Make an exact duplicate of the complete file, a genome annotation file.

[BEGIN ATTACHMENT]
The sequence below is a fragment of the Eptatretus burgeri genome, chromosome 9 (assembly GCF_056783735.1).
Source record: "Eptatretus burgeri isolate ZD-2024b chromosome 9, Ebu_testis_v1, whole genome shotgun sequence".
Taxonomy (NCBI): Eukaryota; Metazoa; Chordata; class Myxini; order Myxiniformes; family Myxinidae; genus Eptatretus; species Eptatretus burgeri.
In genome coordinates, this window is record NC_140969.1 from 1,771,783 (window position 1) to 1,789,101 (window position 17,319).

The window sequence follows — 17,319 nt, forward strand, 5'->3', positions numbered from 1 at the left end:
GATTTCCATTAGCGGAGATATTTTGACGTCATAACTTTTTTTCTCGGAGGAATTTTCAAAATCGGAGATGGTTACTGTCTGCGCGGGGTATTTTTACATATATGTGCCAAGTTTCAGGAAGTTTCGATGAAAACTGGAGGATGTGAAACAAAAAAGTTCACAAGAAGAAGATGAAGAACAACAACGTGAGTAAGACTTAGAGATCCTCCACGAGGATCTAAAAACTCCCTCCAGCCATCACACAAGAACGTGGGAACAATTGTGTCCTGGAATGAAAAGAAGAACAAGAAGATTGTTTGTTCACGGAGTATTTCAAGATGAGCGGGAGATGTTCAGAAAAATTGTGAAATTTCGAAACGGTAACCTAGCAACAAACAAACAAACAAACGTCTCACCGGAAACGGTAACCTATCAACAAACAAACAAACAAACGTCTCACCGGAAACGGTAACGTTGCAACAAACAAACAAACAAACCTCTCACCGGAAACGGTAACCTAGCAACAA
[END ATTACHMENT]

The sequence below is a fragment of the Eptatretus burgeri genome, chromosome 9 (assembly GCF_056783735.1).
Source record: "Eptatretus burgeri isolate ZD-2024b chromosome 9, Ebu_testis_v1, whole genome shotgun sequence".
Taxonomy (NCBI): Eukaryota; Metazoa; Chordata; class Myxini; order Myxiniformes; family Myxinidae; genus Eptatretus; species Eptatretus burgeri.
In genome coordinates, this window is record NC_140969.1 from 1,771,783 (window position 1) to 1,789,101 (window position 17,319).

The window sequence follows — 17,319 nt, forward strand, 5'->3', positions numbered from 1 at the left end:
GATTTCCATTAGCGGAGATATTTTGACGTCATAACTTTTTTTCTCGGAGGAATTTTCAAAATCGGAGATGGTTACTGTCTGCGCGGGGTATTTTTACATATATGTGCCAAGTTTCAGGAAGTTTCGATGAAAACTGGAGGATGTGAAACAAAAAAGTTCACAAGAAGAAGATGAAGAACAACAACGTGAGTAAGACTTAGAGATCCTCCACGAGGATCTAAAAACTCCCTCCAGCCATCACACAAGAACGTGGGAACAATTGTGTCCTGGAATGAAAAGAAGAACAAGAAGATTGTTTGTTCACGGAGTATTTCAAGATGAGCGGGAGATGTTCAGAAAAATTGTGAAATTTCGAAACGGTAACCTAGCAACAAACAAACAAACAAACGTCTCACCGGAAACGGTAACCTATCAACAAACAAACAAACAAACGTCTCACCGGAAACGGTAACGTTGCAACAAACAAACAAACAAACCTCTCACCGGAAACGGTAACCTAGCAACAA